Pro Speaking Tips for Women: Stop Second Guessing Yourself and Learn the Right Way to Speak with Confidence

Some, if not most of us here, aspire to be speakers some day to impart to the world the things we can add to the greater knowledge and to ultimately inspire. Yet it can be challenging to do it, especially if you’ve never had formal training or if you find how most of the coaches are men. However, we women are different and need different things. We prepare differently and therefore speak differently. Tracy gives some pro speaking tips for women, from what women need to do to what they need to prepare before a speaking engagement, focusing first on the things we need. Learn what appropriate dress to wear as well as some accessories to have to truly make your talk conducive and effective.

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Pro Speaking Tips for Women: Stop Second Guessing Yourself and Learn the Right Way to Speak with Confidence

I’m bringing you some pro-speaker tips. I get this question all the time, “Tracy, how do you do this? How are you on stage? What do you wear? How do you do your hair?” There’s a whole bunch of questions that are girly questions. For you female speakers out there, these tips are for you. Some of them are my insider tips. I’ve discovered through the hard way. “This doesn’t work. This does work. This looks good on stage. This looks terrible in the after photos or in the video later.” I’m going to give you a few of those. I want to share them with you. I know there’s a lot of you out there who are aspiring to be speakers and you’ve never done this before. If you haven’t gone for formal speaker training on and even if you have, you might find out that there’s a bunch of men giving you tips. It doesn’t work out at all for us. When we’re women, we have a few different things that we need to do.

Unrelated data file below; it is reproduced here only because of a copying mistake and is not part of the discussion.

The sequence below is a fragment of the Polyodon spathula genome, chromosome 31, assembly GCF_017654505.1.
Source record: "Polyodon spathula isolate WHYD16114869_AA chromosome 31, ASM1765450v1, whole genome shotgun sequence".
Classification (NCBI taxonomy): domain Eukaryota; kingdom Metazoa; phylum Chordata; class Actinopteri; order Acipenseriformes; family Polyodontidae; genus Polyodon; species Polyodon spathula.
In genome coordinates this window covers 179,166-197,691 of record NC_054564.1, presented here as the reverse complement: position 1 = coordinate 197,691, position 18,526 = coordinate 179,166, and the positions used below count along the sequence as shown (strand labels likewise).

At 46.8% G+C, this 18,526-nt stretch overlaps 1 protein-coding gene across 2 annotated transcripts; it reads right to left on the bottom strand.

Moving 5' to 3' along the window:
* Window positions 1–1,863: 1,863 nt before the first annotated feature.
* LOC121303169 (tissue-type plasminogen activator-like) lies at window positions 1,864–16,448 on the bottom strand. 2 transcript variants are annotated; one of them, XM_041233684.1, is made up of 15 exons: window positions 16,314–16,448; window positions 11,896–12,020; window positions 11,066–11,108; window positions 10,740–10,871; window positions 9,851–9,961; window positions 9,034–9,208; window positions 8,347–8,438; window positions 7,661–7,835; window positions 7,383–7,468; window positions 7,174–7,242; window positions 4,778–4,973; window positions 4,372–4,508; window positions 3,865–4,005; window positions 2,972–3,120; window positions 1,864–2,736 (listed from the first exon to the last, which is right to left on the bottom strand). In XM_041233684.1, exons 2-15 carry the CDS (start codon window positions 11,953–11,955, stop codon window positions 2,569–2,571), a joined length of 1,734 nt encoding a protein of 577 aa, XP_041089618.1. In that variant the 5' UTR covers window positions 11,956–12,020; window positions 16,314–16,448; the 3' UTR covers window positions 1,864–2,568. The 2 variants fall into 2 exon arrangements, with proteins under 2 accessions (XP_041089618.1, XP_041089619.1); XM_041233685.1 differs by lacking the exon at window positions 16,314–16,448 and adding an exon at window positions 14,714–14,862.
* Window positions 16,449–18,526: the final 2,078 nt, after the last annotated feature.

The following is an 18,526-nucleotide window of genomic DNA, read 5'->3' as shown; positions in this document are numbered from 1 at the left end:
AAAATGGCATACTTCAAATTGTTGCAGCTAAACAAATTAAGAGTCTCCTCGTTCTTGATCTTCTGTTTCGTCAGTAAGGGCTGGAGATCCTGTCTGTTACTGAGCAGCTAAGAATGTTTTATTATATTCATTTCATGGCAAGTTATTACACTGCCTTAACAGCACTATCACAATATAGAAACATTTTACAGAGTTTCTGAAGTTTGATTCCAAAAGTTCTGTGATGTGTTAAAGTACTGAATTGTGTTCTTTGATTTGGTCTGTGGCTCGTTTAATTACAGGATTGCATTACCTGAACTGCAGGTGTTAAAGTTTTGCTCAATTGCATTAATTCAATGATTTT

This episode is about accessories and girly stuff that you should prepare, you should do and you should wear that thing. For another time, I’ll give you some of my other tips about the rules that I violate for speaker tips, the ones that all of the gurus give you that are all men. I’m going to give you the ones that are for girls here, but right now these ones are my girly tips. These are my things that I never leave home without that I always bring with me every time I go.

When we’re women, we have a few different things we need to do. Share on X